Since January 2017, I’ve been posting most of my writing on Medium. During that time, I’ve been giving priority to fiction, particularly shorter forms. I’ve also posted a couple of pieces of what I’ve been loosely calling literary criticism, though maybe just "criticism" would be a more accurate term. Two of those have been among my most viewed (and read) posts on the site, and are still available here. The other two, both essays on poetry, are perhaps a bit heavy going for Medium and can be found on this site (see Literary Criticism below).
Apart from fiction and criticism, I’ve written an accidental series on the subject of aphantasia, since recognizing in March or April 2018 that I have that condition. (I’m using “condition” in the widest conceivable sense, as equivalent to “state”, and not to imply that aphantasia is a medical condition or impairment.) Here is the list of posts so far — I'll update it if and when I add more.
I've made a list of my own stories on Medium. It includes several short stories, a novella and a novel, all of which are free to read. As a bonus, here is the shortest story I've written so far, “Closure”. It comes in at about 750 words. I originally posted it on Medium but deleted it last year and now I've reposted it here.
The phone's not smart so you might have to be
What's the ideal smartphone for someone who doesn't like phones?
Short fiction on Medium — recommendations
Though I've ended my email newsletter, “Recommended short fiction on Medium” after a little over a year, I'm still very fond of the title and I want to continue to use it.
Could subscription reading put paid to the ebook?
Writers, “aspiring” and the other kind, would do better to look to subscription services than to the Kindle ecosystem if they want to make money from their writing. At the moment the closest thing to a subscription publishing model that's open to self-publishers and isn't (like Kindle Unlimited) under Amazon's control is Medium.
HTML and Markdown
Though I think Markdown is (from a writer's point of view) elegant and enjoyable to use, it's also frustrating and a reminder of a missed opportunity.
I’m describing this section as “Literary criticism” for want of a better term. It’s intended to include links to my writing about other writing — in particular fiction, poetry and (conceivably, eventually) drama. At the moment, I’m alternating between two projects. The first is to turn my doctoral thesis (“Andrew Marvell’s ambivalence about justice”) into something more widely accessible; the second to examine how some authors have been able to maintain interest in the same or connected characters over a series of crime fiction novels.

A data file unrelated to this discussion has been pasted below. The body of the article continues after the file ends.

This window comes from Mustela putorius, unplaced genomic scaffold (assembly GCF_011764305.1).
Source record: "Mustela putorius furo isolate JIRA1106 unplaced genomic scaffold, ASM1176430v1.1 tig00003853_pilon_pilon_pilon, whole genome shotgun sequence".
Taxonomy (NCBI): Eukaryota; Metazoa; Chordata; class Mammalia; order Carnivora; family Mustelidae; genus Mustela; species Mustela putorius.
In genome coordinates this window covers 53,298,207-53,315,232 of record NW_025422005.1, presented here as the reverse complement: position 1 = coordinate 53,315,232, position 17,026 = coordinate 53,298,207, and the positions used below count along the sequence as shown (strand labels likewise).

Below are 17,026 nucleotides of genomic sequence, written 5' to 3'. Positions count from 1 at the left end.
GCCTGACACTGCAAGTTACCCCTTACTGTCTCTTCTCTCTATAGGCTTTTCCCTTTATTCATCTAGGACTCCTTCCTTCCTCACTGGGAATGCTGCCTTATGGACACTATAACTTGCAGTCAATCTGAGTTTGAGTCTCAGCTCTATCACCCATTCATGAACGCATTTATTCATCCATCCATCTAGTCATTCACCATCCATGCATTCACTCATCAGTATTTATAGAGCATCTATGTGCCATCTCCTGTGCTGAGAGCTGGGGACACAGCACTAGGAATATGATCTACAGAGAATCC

Overkill's deceptive attraction
My discussion of the plot of Gillian Flynn's second novel, Dark Places (2009).
Rereading Kate Atkinson's Behind the Scenes at the Museum
Kate Atkinson’s first novel has a narrator who falls into three different types, each pulling in different directions. This results in a “teeming”, overstuffed tale whose profusion of detail tends to compensate for or distract from a glaring gap in the narrator’s memory. It’s a novel that requires to be reread.
Finite though unbounded: the abolition of infinity in the poetry of William Empson
A long essay (originally 5,000 words, but it seems to have stretched a bit over the years) about a theme in the early poetry of William Empson, which I wrote in 1996 and now think is worth resurrecting in a very slightly revised form.
The paradoxical ambition of Andrew Marvell’s Third Advice to a Painter
This is an argument (really a by-product of my thesis) about one of Marvell’s satires.
Who really killed The General’s Daughter?
A discussion of the resolution of the plot of Nelson DeMille’s 1992 novel The General’s Daughter.
Robert Galbraith’s Cormoran Strike books
This post needs to be updated to take account of Lethal White. That will have to wait until I’ve read it.
I’m about to start moving those book reviews that I want to keep from Goodreads to this site over the next few months.